Campgrounds & Summer Camps

Campground Regulations      Summer Camp Regulations

Environmental Health professionals at the Virginia Department of Health (VDH) work to protect the health and safety of campers at Virginia’s campgrounds and summer camps.

Efforts focus on the provision of safe drinking water, sufficient sewage disposal, effective vector control, proper ground maintenance, and swimming pool safety. All Virginia campgrounds and summer camps must be permitted by VDH and are inspected annually by staff from local Health Departments.

For specific questions, contact your local Health Department.

Campground Regulations Update

The Rules and Regulations Governing Campgrounds are undergoing revision!

The revisions will update these regulations to reflect the modern camping industry. New provisions will include standards for temporary campgrounds, primitive campgrounds, and rental cabins and yurts. The new regulations will give campground owners more flexibility while still protecting the health and safety of those using Virginia’s beautiful campgrounds.

The amended regulations have recently been approved by the Board of Health. These regulations are currently undergoing Executive Branch review. Once this process is complete, they will be available for comment on the Virginia Regulatory Town Hall website for 30 days.

If the regulations receive less than 25 objections on the public comment forum, they will go into effect at the end of the comment period.

VDH recommends that you review the entire proposed new regulation at:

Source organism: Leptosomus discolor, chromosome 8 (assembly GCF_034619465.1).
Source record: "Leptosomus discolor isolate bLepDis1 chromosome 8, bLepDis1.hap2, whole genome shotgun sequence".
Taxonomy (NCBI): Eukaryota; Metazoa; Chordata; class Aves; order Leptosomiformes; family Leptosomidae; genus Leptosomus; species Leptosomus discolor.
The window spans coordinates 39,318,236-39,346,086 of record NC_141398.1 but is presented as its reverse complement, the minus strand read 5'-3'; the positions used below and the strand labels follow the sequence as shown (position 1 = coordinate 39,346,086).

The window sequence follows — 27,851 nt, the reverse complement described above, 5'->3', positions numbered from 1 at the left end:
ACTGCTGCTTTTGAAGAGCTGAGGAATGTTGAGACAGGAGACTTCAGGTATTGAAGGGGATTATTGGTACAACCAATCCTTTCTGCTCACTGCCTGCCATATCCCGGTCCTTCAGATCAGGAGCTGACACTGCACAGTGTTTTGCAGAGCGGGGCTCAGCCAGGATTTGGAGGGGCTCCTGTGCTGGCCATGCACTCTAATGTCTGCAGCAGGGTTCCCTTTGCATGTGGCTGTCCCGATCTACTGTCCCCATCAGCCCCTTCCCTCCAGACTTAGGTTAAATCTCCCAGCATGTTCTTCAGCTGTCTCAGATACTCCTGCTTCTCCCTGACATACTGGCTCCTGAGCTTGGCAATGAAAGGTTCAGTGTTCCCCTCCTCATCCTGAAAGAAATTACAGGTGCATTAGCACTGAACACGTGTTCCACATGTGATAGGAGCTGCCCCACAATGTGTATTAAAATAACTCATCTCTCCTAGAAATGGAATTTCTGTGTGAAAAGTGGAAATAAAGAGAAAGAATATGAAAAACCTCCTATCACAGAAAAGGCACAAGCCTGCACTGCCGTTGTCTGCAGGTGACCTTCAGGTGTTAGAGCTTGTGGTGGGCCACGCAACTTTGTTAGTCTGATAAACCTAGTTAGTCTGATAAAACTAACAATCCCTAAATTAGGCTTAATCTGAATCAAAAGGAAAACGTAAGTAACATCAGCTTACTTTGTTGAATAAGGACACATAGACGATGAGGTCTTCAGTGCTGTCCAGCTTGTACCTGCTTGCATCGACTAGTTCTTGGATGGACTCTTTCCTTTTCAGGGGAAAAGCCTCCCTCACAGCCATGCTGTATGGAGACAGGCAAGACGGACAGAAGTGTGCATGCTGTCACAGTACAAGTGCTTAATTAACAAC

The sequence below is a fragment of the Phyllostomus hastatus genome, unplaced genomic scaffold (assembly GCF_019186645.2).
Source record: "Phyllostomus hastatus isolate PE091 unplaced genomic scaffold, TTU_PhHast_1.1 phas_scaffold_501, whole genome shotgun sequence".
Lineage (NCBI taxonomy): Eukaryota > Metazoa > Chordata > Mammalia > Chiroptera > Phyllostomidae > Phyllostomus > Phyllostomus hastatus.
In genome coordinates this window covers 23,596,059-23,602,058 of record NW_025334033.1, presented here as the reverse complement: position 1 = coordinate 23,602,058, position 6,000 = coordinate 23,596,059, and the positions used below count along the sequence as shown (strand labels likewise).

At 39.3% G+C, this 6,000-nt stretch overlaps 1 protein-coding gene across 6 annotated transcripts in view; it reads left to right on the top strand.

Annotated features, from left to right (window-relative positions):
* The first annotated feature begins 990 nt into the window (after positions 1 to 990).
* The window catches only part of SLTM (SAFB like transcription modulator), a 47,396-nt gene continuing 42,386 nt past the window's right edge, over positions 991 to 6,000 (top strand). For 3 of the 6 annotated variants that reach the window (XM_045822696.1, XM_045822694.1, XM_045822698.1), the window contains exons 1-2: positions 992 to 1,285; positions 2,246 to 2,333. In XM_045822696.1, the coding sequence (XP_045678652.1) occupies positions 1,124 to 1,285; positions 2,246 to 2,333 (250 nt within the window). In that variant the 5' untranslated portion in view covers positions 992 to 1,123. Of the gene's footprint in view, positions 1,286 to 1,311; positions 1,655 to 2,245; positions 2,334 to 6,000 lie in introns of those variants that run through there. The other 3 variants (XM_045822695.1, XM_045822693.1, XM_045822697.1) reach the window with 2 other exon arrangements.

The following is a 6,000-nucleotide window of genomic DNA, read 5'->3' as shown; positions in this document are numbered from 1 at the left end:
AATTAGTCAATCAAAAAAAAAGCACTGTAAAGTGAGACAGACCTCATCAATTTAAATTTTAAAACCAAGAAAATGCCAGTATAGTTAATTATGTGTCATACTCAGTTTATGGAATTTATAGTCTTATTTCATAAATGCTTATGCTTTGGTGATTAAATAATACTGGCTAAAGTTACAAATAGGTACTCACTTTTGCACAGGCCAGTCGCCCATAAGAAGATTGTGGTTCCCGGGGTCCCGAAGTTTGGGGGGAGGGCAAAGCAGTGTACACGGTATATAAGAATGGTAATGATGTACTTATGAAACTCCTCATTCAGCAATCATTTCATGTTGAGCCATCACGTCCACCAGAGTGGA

Temporary Camping

Temporary CampgroundIf you plan to hold a temporary camping event with three or more campsites, this camping will probably meet the regulatory definition of a campground (refer to the ‘Definitions’ section of the Rule and Regulations Governing Campgrounds). If it does, you will need a Campground Permit form the Virginia Department of Health. Examples of temporary camping events include camping at musical festivals and other events of limited duration.

Our regulations do not have specific standards for temporary camping, and operators usually need to obtain waivers from the regulations in order to obtain a permit for temporary camping.

Temporary camping operators should contact the appropriate local health department as far in advance as possible for assistance in applying for waivers.

Coming Soon!

The proposed amendments to the regulations will include standards for temporary camping, thereby eliminating the need to obtain temporary camping waivers in most cases.

Storm Recovery

Major storms and hurricanes can impact your campground’s private well and onsite sewage disposal system; information is available here to learn about private well and septic system concerns and post-storm recovery.